Chapter 1 Introduction
Over the past decade, Durham residents have been struggling with the forces of gentrification redesigning their neighborhoods and often leaving them out of the blueprint. Gentrification, defined in one economics paper as the “influx of wealthier residents accompanied by rising property prices and the displacement of existing, lower-income residents” is a phenomenon evident in multiple cities across the nation (definition from Raymond et. al, 2016). A Gentrification Report released by Governing examining the nation’s 50 largest cities in 2015 found that nearly 20 percent of neighborhoods with lower incomes and home values experienced gentrification since 2000 (Maciag, 2015). My thesis aims to explore one factor related to the displacement of tenants in Durham: the rate at which formal evictions are filed by corporate and individual landlords, as specified by The Rental Housing Finance Survey1.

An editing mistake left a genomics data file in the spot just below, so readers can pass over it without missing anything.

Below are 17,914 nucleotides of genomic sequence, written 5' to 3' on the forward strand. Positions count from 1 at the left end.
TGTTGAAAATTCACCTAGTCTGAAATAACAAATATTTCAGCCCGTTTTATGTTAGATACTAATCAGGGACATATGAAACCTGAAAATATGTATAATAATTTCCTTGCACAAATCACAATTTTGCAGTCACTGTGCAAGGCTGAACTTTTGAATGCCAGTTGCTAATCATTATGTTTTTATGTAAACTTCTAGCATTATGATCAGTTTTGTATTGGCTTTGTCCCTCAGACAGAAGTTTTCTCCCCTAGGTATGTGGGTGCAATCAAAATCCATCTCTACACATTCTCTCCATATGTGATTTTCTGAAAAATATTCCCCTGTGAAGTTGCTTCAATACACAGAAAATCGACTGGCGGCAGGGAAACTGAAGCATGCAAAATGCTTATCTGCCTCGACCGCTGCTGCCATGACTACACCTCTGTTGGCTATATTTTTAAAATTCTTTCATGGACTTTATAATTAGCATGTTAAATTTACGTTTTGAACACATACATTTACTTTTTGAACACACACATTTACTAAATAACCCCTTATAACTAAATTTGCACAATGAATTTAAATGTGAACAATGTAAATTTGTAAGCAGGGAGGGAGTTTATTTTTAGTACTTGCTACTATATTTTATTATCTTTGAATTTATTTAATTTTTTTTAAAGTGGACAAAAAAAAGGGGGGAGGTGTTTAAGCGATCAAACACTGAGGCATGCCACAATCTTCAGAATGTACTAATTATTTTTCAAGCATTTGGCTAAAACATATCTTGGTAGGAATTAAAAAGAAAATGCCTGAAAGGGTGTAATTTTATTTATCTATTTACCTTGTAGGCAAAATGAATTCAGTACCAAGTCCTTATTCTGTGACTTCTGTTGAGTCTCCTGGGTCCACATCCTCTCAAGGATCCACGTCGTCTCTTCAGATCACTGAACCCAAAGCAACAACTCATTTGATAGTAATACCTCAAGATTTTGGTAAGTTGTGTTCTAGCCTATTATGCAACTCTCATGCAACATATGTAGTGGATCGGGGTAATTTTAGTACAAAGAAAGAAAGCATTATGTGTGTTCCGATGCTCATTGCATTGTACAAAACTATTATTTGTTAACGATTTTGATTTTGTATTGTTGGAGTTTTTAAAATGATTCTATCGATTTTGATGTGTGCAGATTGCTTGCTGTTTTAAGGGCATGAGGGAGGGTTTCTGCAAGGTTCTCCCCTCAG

Formal evictions, or evictions processed through the court system, are not the only method by which a tenant may be displaced. The displacement process for a tenant can take many different forms but many of these moves are difficult to document and measure. A forced move is defined by the United Nations as “the permanent or temporary removal against their will of individuals… from the homes… which they occupy, without the provision of, and access to, appropriate forms of legal or other protection” (United Nations). Forced moves include cases such as landlords changing tenant’s locks or increasing rents, which force residents to relocate because they can no longer afford their apartments (Desmond, 2016, Who Gets Evicted?). These forced moves do not leave clear paper trails. Yet, they are still major reasons low-income tenants end up displaced from their communities. According to Desmond’s findings from the MARS Project, informal evictions were twice as common (48 percent) as formal evictions (24 percent) in forced moves (Flowers, 2018). By focusing on formal ejectment filings, my thesis will necessarily underestimate the magnitude of the displacements in Durham. The aim of this research is not to explore and measure the various causes of displacement, but rather to investigate the differences in the use of eviction filings to displace tenants amongst different types of owners in Durham’s multi-family rental market.